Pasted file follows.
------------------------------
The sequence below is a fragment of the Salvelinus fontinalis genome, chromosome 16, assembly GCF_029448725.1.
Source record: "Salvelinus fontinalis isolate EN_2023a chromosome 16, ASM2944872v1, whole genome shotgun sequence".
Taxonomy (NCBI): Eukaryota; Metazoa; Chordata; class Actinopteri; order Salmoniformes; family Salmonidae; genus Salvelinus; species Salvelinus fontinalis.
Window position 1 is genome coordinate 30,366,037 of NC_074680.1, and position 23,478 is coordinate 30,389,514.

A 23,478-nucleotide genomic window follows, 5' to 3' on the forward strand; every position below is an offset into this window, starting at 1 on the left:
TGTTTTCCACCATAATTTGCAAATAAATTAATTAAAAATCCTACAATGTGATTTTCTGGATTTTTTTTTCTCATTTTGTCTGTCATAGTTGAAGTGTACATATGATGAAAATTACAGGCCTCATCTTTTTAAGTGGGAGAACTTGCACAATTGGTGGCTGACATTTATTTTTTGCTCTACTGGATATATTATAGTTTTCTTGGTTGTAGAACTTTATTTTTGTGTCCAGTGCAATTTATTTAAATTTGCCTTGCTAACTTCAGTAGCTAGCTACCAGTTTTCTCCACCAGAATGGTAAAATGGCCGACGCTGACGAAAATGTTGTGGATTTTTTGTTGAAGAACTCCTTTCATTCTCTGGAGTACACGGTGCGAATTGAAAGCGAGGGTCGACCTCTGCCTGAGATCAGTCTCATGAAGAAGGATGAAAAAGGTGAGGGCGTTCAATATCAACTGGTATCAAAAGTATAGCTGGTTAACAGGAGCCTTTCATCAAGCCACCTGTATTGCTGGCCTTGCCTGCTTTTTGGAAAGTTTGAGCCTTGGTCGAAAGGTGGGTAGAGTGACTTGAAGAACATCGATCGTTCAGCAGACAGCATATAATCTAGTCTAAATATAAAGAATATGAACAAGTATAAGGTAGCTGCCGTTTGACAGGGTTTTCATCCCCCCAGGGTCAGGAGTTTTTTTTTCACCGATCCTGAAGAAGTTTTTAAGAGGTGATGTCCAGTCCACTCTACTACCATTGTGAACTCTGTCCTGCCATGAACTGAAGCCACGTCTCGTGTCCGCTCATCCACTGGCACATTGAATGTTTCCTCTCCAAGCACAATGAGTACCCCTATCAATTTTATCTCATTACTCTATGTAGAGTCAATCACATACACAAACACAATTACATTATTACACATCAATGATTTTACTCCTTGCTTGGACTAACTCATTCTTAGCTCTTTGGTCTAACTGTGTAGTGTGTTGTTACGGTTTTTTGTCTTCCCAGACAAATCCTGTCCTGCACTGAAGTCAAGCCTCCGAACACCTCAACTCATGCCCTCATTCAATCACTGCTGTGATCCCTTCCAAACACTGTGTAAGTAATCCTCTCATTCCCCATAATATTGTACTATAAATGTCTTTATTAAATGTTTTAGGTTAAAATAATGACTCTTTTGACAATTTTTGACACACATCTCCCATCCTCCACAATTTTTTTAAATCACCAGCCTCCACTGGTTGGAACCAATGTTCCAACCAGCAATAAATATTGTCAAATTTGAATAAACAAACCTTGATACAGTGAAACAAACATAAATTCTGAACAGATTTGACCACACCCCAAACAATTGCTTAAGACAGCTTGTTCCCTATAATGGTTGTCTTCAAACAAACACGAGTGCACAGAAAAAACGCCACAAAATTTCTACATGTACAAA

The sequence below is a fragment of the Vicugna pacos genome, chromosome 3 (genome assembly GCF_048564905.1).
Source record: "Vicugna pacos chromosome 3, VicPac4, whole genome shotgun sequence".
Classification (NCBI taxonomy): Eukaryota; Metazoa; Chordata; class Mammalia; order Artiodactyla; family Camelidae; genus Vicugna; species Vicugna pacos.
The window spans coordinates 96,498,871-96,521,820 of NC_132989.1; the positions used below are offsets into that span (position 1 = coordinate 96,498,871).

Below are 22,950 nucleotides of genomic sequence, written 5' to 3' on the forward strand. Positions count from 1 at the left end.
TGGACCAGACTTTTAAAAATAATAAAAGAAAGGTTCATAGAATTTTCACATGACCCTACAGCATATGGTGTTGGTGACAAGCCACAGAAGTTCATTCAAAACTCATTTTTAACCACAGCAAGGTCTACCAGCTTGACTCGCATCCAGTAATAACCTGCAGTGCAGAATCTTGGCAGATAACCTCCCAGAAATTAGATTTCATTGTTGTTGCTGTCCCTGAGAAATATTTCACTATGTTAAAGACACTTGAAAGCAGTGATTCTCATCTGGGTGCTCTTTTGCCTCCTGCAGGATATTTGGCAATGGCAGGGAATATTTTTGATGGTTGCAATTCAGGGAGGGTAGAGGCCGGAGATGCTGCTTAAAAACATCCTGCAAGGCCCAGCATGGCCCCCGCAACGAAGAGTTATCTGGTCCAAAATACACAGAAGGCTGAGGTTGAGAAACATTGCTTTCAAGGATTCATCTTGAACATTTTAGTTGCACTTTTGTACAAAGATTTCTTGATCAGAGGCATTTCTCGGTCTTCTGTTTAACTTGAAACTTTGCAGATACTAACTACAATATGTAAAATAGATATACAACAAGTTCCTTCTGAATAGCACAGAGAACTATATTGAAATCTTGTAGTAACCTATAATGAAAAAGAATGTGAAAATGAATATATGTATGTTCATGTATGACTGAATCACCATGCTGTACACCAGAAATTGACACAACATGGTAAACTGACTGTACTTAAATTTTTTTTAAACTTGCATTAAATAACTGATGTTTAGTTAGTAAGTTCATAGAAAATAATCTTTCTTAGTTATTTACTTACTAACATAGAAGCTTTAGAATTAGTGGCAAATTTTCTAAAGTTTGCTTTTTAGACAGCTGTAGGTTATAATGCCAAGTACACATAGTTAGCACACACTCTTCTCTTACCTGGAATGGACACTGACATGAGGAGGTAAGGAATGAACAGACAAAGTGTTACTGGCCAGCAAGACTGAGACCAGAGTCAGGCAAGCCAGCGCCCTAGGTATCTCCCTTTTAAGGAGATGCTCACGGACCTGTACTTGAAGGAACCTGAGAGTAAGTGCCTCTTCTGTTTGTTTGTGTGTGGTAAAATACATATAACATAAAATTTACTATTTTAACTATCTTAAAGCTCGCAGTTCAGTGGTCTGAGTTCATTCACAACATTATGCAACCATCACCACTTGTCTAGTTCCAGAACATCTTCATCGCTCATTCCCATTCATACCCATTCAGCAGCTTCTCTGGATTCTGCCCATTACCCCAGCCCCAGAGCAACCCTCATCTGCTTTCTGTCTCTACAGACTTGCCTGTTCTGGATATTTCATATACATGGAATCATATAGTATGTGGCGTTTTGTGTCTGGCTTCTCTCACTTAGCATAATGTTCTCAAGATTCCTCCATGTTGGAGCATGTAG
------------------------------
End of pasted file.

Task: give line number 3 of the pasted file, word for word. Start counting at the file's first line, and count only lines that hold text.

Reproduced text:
Taxonomy (NCBI): Eukaryota; Metazoa; Chordata; class Actinopteri; order Salmoniformes; family Salmonidae; genus Salvelinus; species Salvelinus fontinalis.